War of the Rebellion: Serial 026 Page 0884 NORTH CAROLINA AND S. E. VIRGINIA. Chapter XXX.

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agricultural interests of the country. You will require at least two battalions of your artillery and probably one of your reserve corps. The horses are in such a reduced state and the country so saturated with water that it will be almost impossible for them to drag the guns. They might be transported by railroad, by which route all heavy baggage, if possible, should also be conveyed and the battery horses be led. I wish you to inform me where I can communicate with you.

To inform yourself of the movements of the enemy in your front and to keep me advised I suggest that you report to the Secretary of War, on your arrival in Richmond, as he will have information and possibly some orders to communicate.

It will be well to have Lane's battery at some favorable point on the James River, to destroy the enemy's transports if they should ascend.

I am, with much respect, your obedient servant,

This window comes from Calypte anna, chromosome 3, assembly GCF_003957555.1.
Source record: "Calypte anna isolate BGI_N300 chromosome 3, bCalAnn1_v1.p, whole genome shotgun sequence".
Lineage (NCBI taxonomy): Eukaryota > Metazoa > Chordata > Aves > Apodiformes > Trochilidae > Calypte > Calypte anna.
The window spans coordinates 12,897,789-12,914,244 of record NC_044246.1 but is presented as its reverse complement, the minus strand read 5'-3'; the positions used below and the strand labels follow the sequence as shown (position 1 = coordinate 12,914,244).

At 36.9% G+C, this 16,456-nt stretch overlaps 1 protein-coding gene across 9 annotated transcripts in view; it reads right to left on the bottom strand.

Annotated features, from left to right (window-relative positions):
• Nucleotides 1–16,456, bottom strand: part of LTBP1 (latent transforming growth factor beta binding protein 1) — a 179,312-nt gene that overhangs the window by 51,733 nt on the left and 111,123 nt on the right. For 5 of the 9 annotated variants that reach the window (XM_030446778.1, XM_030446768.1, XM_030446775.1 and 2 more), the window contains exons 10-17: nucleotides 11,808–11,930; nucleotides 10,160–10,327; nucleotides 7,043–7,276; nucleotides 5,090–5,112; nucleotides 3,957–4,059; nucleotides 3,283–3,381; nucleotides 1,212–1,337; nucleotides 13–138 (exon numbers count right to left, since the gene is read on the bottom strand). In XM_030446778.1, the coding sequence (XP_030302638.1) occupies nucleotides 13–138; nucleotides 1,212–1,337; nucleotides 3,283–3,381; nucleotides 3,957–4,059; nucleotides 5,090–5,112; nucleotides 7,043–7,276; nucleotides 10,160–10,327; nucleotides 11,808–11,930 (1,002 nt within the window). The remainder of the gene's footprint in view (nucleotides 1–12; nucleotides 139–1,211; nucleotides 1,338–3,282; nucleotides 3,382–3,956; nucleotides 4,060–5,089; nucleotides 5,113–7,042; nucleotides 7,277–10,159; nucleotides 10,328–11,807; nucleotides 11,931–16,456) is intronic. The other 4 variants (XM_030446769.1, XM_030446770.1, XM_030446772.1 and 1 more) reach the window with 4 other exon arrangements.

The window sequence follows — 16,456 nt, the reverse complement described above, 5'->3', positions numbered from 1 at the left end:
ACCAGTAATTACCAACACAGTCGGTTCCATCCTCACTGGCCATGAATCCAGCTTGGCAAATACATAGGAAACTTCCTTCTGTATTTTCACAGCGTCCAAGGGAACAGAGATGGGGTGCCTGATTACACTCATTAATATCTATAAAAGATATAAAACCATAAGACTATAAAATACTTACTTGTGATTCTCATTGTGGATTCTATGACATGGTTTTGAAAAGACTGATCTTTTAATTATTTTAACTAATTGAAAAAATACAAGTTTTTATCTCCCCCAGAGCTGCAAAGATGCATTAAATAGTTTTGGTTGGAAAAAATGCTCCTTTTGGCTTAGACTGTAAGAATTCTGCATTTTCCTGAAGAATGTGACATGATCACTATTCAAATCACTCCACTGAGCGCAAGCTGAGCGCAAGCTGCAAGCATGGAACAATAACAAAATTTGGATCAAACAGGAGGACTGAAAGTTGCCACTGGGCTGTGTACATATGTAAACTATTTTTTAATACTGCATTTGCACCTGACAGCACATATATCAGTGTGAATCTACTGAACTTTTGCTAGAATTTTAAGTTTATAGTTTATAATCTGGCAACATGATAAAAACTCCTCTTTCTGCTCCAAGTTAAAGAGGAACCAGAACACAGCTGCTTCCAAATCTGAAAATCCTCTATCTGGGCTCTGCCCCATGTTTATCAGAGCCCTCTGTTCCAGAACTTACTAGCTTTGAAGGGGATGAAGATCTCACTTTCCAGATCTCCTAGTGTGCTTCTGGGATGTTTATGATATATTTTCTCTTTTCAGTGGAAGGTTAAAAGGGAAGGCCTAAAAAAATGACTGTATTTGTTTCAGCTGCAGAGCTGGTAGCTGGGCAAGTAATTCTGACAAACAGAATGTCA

R. E. LEE.

RICHMOND, VA., February 18, 1863.

Major General GEORGE E. PICKETT, Commanding, &c.:

GENERAL: The Secretary of War directs that on your arrival with your division you take position on the south side of the James River in immediate vicinity of Drewry's Bluff, and there await further orders. You will have in view the defense of Chaffin's and Drewry's Bluffs, keeping yourself advised and ready to move if necessary to repel advances from the Blackwater and to defend the city of Petersburg.

Very respectfully, &c.,


Adjutant and Inspector General.


Richmond, Va., February 18, 1863.

Lieutenant Colonel W. H. STEVENS,

Corps of Engineers, C. S. A., Richmond, Va.:

COLONEL: His Excellency the President has been informed that the works for the defense of Weldon Bridge are being built on a scale that will require a large force, say several thousands of men, to defend them, and has sent to this Bureau to ascertain if such is the fact. In my original instructions to Colonel Gwynn he was directed in all cases to give the works for defending points in the rivers of North Carolina a development such that they could be held by a small force, say 400 or 500 men, until relieved by a succoring force. These instructions are fully approved by the President. If defenses of a different character have original directions carried out as far as the nature of the ground will, in your judgment, permit.

Very respectfully, yours,


Colonel and Chief of Bureau.


Richmond, Va., February 18, 1863.

Colonel WALTER GWYNN, Weldon, N. C.:

COLONEL: In reply to your communication of the 14th instant I have to state that it is important that the works in progress for the defenses